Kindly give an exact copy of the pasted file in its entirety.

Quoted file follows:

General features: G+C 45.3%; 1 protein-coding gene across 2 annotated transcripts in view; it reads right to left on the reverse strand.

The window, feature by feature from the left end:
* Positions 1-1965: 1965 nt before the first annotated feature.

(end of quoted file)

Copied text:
General features: G+C 45.3%; 1 protein-coding gene across 2 annotated transcripts in view; it reads right to left on the reverse strand.

The window, feature by feature from the left end:
* Positions 1-1965: 1965 nt before the first annotated feature.